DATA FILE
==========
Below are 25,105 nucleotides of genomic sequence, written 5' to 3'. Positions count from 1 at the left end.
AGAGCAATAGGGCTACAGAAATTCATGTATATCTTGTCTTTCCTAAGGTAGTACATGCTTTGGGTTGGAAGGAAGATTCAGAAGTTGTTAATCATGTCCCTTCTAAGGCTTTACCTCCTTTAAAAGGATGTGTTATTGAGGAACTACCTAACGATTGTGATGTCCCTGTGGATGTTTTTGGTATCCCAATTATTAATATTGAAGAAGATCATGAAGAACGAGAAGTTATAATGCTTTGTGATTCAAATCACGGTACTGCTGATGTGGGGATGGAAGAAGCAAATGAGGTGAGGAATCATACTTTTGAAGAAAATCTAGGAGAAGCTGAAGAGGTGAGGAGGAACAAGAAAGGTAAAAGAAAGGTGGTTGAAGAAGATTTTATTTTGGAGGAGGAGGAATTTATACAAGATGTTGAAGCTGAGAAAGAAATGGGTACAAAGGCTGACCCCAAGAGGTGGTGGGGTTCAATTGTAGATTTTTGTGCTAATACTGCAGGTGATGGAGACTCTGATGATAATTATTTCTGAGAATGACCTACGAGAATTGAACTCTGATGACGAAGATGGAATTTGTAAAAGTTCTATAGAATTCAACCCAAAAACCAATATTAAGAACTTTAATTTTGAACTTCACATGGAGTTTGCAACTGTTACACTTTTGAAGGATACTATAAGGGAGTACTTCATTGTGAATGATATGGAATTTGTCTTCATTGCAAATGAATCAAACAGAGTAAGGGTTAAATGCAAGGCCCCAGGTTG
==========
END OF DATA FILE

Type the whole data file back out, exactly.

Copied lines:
Below are 25,105 nucleotides of genomic sequence, written 5' to 3'. Positions count from 1 at the left end.
AGAGCAATAGGGCTACAGAAATTCATGTATATCTTGTCTTTCCTAAGGTAGTACATGCTTTGGGTTGGAAGGAAGATTCAGAAGTTGTTAATCATGTCCCTTCTAAGGCTTTACCTCCTTTAAAAGGATGTGTTATTGAGGAACTACCTAACGATTGTGATGTCCCTGTGGATGTTTTTGGTATCCCAATTATTAATATTGAAGAAGATCATGAAGAACGAGAAGTTATAATGCTTTGTGATTCAAATCACGGTACTGCTGATGTGGGGATGGAAGAAGCAAATGAGGTGAGGAATCATACTTTTGAAGAAAATCTAGGAGAAGCTGAAGAGGTGAGGAGGAACAAGAAAGGTAAAAGAAAGGTGGTTGAAGAAGATTTTATTTTGGAGGAGGAGGAATTTATACAAGATGTTGAAGCTGAGAAAGAAATGGGTACAAAGGCTGACCCCAAGAGGTGGTGGGGTTCAATTGTAGATTTTTGTGCTAATACTGCAGGTGATGGAGACTCTGATGATAATTATTTCTGAGAATGACCTACGAGAATTGAACTCTGATGACGAAGATGGAATTTGTAAAAGTTCTATAGAATTCAACCCAAAAACCAATATTAAGAACTTTAATTTTGAACTTCACATGGAGTTTGCAACTGTTACACTTTTGAAGGATACTATAAGGGAGTACTTCATTGTGAATGATATGGAATTTGTCTTCATTGCAAATGAATCAAACAGAGTAAGGGTTAAATGCAAGGCCCCAGGTTG